Worldwide, there is a relentless increase in T2DM and to prevent or delay the development of life-threatening complications, a very good control of blood glucose levels is needed. Multiple drugs are required for most patients; substantial proportion requires insulin injections, and this antidiabetic pharmacotherapy may promote further weight gain and compound OSA severity. Although once thought to be independent diseases, the high prevalence of OSA among patients with T2DM [1],[2] and vice versa [13] has raised interesting questions as to how OSA and DM interact. OSA is characterized by recurrent upper airway occlusions during sleep that results in specific physiologic disturbances, including sleep fragmentation, and chronic intermittent hypoxia. These disturbances lead to a cascade of events related to the activation of the sympathoadrenal system, oxidative stress, systemic inflammation, and changes in adipokines– all of which are important in increasing the risk of hypertension, cardiovascular disease, metabolic syndrome, and T2DM.[14],[15],[16] Multiple prospective epidemiologic studies have indicated that poor sleep quality and short sleep which is typical of OSA, is associated with an increased incidence of diabetes over time.[17],[18] Enough evidence has been found that supports the hypothesis that OSA and the resultant intermittent hypoxia, elevated sympathetic nervous activity, sleep fragmentation, less amount of slow wave sleep, and cumulative sleep loss has adverse effects on glucose tolerance.[19],[20] Moderate to severe OSA has been reported to be a significant risk factor for incident diabetes during a 4-year follow-up period in a prospective population study.[21] There is an association between OSA and insulin resistance and glucose intolerance even after statistical adjustments for shared risk factors. OSA is associated with increased risk of T2DM, and the mechanisms that contribute to this association include intermittent hypoxia, sleep fragmentation, and immune activation.[8],[22],[23] Chronic sleep loss, a consequence of OSA, is associated with decreased glucose tolerance, decreased leptin, and an increase in evening cortisol levels. Both adipose tissue and diabetes are associated with immune activation and subsequent increase in the circulating pro-inflammatory cytokines, which in turn play a role in the pathogenesis of OSA.[24]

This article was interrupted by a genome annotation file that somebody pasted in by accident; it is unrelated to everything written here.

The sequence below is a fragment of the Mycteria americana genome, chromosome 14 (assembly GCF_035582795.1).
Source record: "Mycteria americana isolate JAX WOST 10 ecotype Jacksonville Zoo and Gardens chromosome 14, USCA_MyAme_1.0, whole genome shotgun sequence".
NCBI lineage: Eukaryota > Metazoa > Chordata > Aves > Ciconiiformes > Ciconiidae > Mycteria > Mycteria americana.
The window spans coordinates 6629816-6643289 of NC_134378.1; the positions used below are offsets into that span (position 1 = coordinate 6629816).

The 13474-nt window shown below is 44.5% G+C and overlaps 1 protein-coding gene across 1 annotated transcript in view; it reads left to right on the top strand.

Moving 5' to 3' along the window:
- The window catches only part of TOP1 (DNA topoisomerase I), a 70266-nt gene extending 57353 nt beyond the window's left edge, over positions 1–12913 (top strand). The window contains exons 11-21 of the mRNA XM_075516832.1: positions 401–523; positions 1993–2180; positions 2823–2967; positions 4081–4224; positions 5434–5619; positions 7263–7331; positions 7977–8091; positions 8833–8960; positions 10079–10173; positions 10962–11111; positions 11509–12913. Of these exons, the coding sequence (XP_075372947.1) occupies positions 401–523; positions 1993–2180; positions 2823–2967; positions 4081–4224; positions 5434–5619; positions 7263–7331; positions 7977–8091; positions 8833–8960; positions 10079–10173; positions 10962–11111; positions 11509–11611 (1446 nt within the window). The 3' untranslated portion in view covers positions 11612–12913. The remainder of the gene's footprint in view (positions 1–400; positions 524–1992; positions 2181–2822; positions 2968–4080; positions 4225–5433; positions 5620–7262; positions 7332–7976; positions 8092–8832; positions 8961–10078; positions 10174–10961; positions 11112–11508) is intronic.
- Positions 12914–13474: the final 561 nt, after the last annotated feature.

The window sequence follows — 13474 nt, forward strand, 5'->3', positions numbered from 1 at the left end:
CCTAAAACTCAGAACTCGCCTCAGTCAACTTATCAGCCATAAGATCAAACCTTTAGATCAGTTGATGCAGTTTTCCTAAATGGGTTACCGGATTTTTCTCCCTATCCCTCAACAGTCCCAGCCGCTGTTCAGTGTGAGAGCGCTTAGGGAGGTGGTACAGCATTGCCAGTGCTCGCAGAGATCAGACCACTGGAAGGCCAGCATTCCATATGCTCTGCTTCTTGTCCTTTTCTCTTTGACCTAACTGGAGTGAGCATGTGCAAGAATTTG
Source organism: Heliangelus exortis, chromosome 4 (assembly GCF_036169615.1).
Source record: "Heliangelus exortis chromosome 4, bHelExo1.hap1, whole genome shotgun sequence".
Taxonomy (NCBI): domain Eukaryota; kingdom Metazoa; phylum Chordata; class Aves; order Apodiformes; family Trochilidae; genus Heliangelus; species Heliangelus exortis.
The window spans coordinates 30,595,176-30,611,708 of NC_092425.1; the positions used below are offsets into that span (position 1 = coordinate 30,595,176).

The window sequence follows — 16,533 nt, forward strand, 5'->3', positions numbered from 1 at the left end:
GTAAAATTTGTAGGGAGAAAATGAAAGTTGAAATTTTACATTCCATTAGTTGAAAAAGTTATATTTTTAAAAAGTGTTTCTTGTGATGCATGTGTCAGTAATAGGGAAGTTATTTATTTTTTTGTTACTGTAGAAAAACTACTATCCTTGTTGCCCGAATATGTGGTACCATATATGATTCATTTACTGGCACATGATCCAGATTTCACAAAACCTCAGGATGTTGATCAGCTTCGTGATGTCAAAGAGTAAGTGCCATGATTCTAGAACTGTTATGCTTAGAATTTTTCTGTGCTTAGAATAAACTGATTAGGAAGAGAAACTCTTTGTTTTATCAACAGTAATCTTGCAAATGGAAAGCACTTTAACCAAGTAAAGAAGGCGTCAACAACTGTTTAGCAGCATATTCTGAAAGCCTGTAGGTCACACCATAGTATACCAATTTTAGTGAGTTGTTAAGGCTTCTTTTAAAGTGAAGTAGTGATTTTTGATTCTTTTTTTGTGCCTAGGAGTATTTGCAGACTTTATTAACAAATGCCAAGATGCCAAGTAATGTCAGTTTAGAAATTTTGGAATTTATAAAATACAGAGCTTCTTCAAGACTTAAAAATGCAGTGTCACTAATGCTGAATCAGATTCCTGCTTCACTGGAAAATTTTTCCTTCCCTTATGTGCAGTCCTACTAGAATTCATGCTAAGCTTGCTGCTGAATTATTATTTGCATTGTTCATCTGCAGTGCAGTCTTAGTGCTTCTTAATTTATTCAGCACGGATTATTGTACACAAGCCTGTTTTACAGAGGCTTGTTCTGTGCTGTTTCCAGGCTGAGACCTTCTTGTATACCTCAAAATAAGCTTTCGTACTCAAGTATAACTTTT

In the present study, more than 95% of patients with T2DM had OSA indicating that OSA is highly prevalent comorbidity in our diabetic population. In addition, an important observation of our study was that compared to nondiabetics, severe and moderate OSA was significantly more in diabetics. Regarding the prevalence of OSA in patients with T2DM our findings are consistent with those of the most recent and largest study, the sleep AHEAD (Action for Health in Diabetes) study, which included 306 obese patients with diabetes, and reported OSA prevalence of 86% in diabetics.[2] The SHHS (Sleep Heart Health Study) an earlier study that estimated the prevalence of OSA in patients with T2DM involved older individuals (about 50% >65 year of age), found an OSA prevalence of 58%.[6] In this study, the definition of hypopneas was based on at least 4% desaturation, whereas we used a cutoff of 3% desaturation, which could explain the difference in prevalence estimations.[25] In a recent study, ~90% of subjects with type 2 DM were diagnosed with OSA [2] which is very close to our observation.